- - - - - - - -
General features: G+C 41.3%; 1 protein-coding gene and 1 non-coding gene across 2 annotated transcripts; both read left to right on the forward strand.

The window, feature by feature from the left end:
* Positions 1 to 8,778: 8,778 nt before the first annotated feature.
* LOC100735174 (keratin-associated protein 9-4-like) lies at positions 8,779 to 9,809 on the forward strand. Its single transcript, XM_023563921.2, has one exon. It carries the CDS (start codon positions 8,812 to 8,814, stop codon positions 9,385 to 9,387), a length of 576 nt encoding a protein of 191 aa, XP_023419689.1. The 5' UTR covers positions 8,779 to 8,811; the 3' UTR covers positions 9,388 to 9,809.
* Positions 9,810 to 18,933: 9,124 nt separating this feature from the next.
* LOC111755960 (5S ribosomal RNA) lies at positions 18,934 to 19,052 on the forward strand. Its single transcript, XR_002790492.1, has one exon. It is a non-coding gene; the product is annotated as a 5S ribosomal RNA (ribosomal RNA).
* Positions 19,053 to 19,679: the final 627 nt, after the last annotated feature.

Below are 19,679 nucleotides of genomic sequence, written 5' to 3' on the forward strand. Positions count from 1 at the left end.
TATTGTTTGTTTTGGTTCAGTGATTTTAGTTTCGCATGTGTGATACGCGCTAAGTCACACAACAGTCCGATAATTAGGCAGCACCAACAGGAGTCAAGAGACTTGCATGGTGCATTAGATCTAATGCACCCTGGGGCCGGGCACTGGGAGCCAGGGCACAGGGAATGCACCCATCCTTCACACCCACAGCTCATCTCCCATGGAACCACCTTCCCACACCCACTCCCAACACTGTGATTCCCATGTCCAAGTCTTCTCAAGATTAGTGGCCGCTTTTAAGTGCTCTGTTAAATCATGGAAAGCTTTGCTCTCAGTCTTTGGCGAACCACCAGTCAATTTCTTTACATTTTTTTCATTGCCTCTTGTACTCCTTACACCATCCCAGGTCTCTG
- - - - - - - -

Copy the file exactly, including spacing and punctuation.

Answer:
General features: G+C 41.3%; 1 protein-coding gene and 1 non-coding gene across 2 annotated transcripts; both read left to right on the forward strand.

The window, feature by feature from the left end:
* Positions 1 to 8,778: 8,778 nt before the first annotated feature.
* LOC100735174 (keratin-associated protein 9-4-like) lies at positions 8,779 to 9,809 on the forward strand. Its single transcript, XM_023563921.2, has one exon. It carries the CDS (start codon positions 8,812 to 8,814, stop codon positions 9,385 to 9,387), a length of 576 nt encoding a protein of 191 aa, XP_023419689.1. The 5' UTR covers positions 8,779 to 8,811; the 3' UTR covers positions 9,388 to 9,809.
* Positions 9,810 to 18,933: 9,124 nt separating this feature from the next.
* LOC111755960 (5S ribosomal RNA) lies at positions 18,934 to 19,052 on the forward strand. Its single transcript, XR_002790492.1, has one exon. It is a non-coding gene; the product is annotated as a 5S ribosomal RNA (ribosomal RNA).
* Positions 19,053 to 19,679: the final 627 nt, after the last annotated feature.

Below are 19,679 nucleotides of genomic sequence, written 5' to 3' on the forward strand. Positions count from 1 at the left end.
TATTGTTTGTTTTGGTTCAGTGATTTTAGTTTCGCATGTGTGATACGCGCTAAGTCACACAACAGTCCGATAATTAGGCAGCACCAACAGGAGTCAAGAGACTTGCATGGTGCATTAGATCTAATGCACCCTGGGGCCGGGCACTGGGAGCCAGGGCACAGGGAATGCACCCATCCTTCACACCCACAGCTCATCTCCCATGGAACCACCTTCCCACACCCACTCCCAACACTGTGATTCCCATGTCCAAGTCTTCTCAAGATTAGTGGCCGCTTTTAAGTGCTCTGTTAAATCATGGAAAGCTTTGCTCTCAGTCTTTGGCGAACCACCAGTCAATTTCTTTACATTTTTTTCATTGCCTCTTGTACTCCTTACACCATCCCAGGTCTCTG